6 education proposals still in the works when Michigan lawmakers left for the summer

New state laws will provide more funding to public schools, require students to take financial literacy courses to graduate, and allow retirees to return to work in public schools while receiving a full pension.

These are the biggest education policy changes the Michigan Legislature has made in the first half of 2022.

But lawmakers left a lot on the table when they left Lansing for their summer vacation.

Republicans, who control both houses of the Legislative Assembly, started the year with an ambitious education agenda but were unable to send several hard-hitting proposals to the governor. Some of these measures – such as giving stipends to student teachers and increasing support for students with dyslexia – have broad support. Others are more politically charged partisan efforts: for example, measures that would ban transgender athletes from participating in women’s sports, restrict how students are educated about race, and threaten funding for districts that need masks. and vaccines.

“This is open season on the various culture war education issues that will be addressed in the fall,” said Matt Grossman, director of Michigan State University’s Institute for Public Policy and Social Research.

These issues will compete for lawmakers’ attention with campaign season pressures and efforts to regulate abortion in Michigan following the U.S. Supreme Court’s overturning of Roe v. Wade.

Lawmakers are campaigning hard after redistricting made racing more competitive, putting Republicans at risk of losing control of the Legislature. This could leave less time to legislate before December 31, the end of the legislative session.

“Even people in safe neighborhoods are going to spend a lot of time in the neighborhood because they all have new voters,” Grossman said.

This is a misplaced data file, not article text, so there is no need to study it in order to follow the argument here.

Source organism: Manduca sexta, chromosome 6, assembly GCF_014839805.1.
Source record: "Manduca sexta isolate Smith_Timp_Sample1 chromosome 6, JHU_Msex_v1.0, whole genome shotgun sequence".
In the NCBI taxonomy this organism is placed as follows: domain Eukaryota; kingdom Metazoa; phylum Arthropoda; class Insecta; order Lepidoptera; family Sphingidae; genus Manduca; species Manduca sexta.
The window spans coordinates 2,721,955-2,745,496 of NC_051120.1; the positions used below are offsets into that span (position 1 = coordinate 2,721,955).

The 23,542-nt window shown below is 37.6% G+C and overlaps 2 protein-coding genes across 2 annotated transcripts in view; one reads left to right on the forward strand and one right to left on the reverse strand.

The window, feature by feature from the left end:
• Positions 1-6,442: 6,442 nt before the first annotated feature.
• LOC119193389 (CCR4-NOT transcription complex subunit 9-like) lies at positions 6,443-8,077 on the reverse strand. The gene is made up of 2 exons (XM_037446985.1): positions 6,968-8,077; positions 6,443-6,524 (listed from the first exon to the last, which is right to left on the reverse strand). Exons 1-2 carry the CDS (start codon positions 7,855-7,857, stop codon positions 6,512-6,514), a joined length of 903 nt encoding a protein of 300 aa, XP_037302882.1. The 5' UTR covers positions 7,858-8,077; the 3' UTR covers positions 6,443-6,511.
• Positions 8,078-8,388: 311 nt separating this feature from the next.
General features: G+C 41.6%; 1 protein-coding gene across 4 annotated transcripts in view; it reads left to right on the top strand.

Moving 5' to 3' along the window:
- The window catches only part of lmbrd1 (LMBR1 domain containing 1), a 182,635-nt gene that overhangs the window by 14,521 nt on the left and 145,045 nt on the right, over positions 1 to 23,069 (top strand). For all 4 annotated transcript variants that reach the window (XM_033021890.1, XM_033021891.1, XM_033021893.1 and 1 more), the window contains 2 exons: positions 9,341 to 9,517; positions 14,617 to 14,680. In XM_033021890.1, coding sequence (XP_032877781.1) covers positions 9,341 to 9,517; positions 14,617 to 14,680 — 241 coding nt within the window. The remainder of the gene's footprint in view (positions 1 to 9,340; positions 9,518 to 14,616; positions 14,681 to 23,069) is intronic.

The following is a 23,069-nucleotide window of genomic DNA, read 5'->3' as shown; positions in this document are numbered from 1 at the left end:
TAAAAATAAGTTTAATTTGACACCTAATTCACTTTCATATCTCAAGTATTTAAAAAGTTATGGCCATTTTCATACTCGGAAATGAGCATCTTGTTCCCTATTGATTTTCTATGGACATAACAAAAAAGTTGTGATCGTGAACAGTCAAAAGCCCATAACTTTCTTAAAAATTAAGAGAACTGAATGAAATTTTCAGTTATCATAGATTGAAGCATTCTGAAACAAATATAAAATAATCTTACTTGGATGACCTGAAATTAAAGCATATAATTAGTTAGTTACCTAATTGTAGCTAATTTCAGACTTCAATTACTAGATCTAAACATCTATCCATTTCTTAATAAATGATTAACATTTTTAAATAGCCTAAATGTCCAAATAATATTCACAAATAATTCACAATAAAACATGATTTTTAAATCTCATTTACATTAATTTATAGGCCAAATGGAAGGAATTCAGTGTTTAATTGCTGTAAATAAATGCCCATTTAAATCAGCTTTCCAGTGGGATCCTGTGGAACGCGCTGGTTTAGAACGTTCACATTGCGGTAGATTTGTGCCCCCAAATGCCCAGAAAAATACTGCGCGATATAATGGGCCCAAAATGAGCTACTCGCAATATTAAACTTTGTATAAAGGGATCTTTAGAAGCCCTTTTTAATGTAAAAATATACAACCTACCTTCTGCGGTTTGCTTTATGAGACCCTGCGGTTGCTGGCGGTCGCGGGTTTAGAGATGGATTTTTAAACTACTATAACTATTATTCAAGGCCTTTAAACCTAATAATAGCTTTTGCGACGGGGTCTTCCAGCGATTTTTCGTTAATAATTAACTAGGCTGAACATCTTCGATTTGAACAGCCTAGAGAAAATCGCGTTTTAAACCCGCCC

Still, education policy will be a priority when lawmakers return in September, especially as schools struggle to mitigate the effects of learning losses during the pandemic, Senate Majority Leader Mike Shirkey said. a Republican from Clarklake.

Here are some of the items pending in the Legislative Assembly.

Teacher reciprocity

A bill introduced in the Senate would allow experienced teachers from other states to teach in Michigan without taking the state licensing exam.

Supporters expected a Senate hearing last month, but the Education and Career Readiness Committee suspended its weekly meetings as lawmakers turned their attention to school aid budget negotiations.

The bill’s sponsor, Republican Senator Ed McBroom of Vulcan, wants to lower barriers to full certification. This is important as the state works to mitigate the worsening teacher shortage. But teachers’ union officials fear weakening teacher certification standards.

Teaching about racism

A deeply divided House passed a bill restricting lessons about race and banning educators from teaching that “individuals bear collective guilt for historical wrongs committed by their race or gender.”

Knowing they outnumbered Republican supporters of the bill, Democrats declined to vote.

Theis did not put the bill to a vote in his committee. She has her own bill that more strictly bans the teaching of critical race theory, a framework primarily used in higher education that explores the lingering effects of slavery and centuries of racism. It also bans “un-American” ideas about race, or material from the 1619 Project, a New York Times project and program that links the growth of the United States to slavery and the oppression of black Americans. . Schools that violate the ban would lose 5% of their public funding.